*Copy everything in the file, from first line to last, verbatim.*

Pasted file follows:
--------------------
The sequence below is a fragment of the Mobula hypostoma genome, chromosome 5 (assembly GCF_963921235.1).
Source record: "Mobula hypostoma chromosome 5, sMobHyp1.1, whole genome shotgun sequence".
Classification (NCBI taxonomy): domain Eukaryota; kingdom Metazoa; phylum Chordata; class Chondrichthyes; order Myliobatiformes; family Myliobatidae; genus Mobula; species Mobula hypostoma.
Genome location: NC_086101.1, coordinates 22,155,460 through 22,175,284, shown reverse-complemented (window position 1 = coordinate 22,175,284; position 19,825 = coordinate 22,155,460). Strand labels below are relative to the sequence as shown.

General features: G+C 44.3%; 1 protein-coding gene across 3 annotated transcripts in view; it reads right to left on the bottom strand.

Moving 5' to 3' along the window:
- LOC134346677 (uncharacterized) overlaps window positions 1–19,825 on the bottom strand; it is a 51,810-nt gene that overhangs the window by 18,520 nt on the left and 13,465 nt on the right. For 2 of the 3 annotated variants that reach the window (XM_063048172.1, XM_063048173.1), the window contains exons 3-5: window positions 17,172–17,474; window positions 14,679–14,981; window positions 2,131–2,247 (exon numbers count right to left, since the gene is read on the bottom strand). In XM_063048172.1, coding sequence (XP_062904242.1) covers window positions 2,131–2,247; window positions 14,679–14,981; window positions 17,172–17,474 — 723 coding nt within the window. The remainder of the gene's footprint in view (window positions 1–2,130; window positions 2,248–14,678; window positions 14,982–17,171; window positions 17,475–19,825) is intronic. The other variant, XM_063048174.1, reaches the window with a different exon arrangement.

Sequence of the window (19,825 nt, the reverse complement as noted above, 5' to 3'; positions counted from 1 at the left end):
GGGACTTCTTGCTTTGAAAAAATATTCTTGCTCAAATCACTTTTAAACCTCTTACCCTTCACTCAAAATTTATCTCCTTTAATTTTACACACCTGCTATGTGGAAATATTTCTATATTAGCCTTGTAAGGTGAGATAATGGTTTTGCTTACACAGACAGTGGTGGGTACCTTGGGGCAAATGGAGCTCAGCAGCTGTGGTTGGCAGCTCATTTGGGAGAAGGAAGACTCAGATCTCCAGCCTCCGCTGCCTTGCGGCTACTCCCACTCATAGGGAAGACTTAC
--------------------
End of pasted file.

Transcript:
The sequence below is a fragment of the Mobula hypostoma genome, chromosome 5 (assembly GCF_963921235.1).
Source record: "Mobula hypostoma chromosome 5, sMobHyp1.1, whole genome shotgun sequence".
Classification (NCBI taxonomy): domain Eukaryota; kingdom Metazoa; phylum Chordata; class Chondrichthyes; order Myliobatiformes; family Myliobatidae; genus Mobula; species Mobula hypostoma.
Genome location: NC_086101.1, coordinates 22,155,460 through 22,175,284, shown reverse-complemented (window position 1 = coordinate 22,175,284; position 19,825 = coordinate 22,155,460). Strand labels below are relative to the sequence as shown.

General features: G+C 44.3%; 1 protein-coding gene across 3 annotated transcripts in view; it reads right to left on the bottom strand.

Moving 5' to 3' along the window:
- LOC134346677 (uncharacterized) overlaps window positions 1–19,825 on the bottom strand; it is a 51,810-nt gene that overhangs the window by 18,520 nt on the left and 13,465 nt on the right. For 2 of the 3 annotated variants that reach the window (XM_063048172.1, XM_063048173.1), the window contains exons 3-5: window positions 17,172–17,474; window positions 14,679–14,981; window positions 2,131–2,247 (exon numbers count right to left, since the gene is read on the bottom strand). In XM_063048172.1, coding sequence (XP_062904242.1) covers window positions 2,131–2,247; window positions 14,679–14,981; window positions 17,172–17,474 — 723 coding nt within the window. The remainder of the gene's footprint in view (window positions 1–2,130; window positions 2,248–14,678; window positions 14,982–17,171; window positions 17,475–19,825) is intronic. The other variant, XM_063048174.1, reaches the window with a different exon arrangement.

Sequence of the window (19,825 nt, the reverse complement as noted above, 5' to 3'; positions counted from 1 at the left end):
GGGACTTCTTGCTTTGAAAAAATATTCTTGCTCAAATCACTTTTAAACCTCTTACCCTTCACTCAAAATTTATCTCCTTTAATTTTACACACCTGCTATGTGGAAATATTTCTATATTAGCCTTGTAAGGTGAGATAATGGTTTTGCTTACACAGACAGTGGTGGGTACCTTGGGGCAAATGGAGCTCAGCAGCTGTGGTTGGCAGCTCATTTGGGAGAAGGAAGACTCAGATCTCCAGCCTCCGCTGCCTTGCGGCTACTCCCACTCATAGGGAAGACTTAC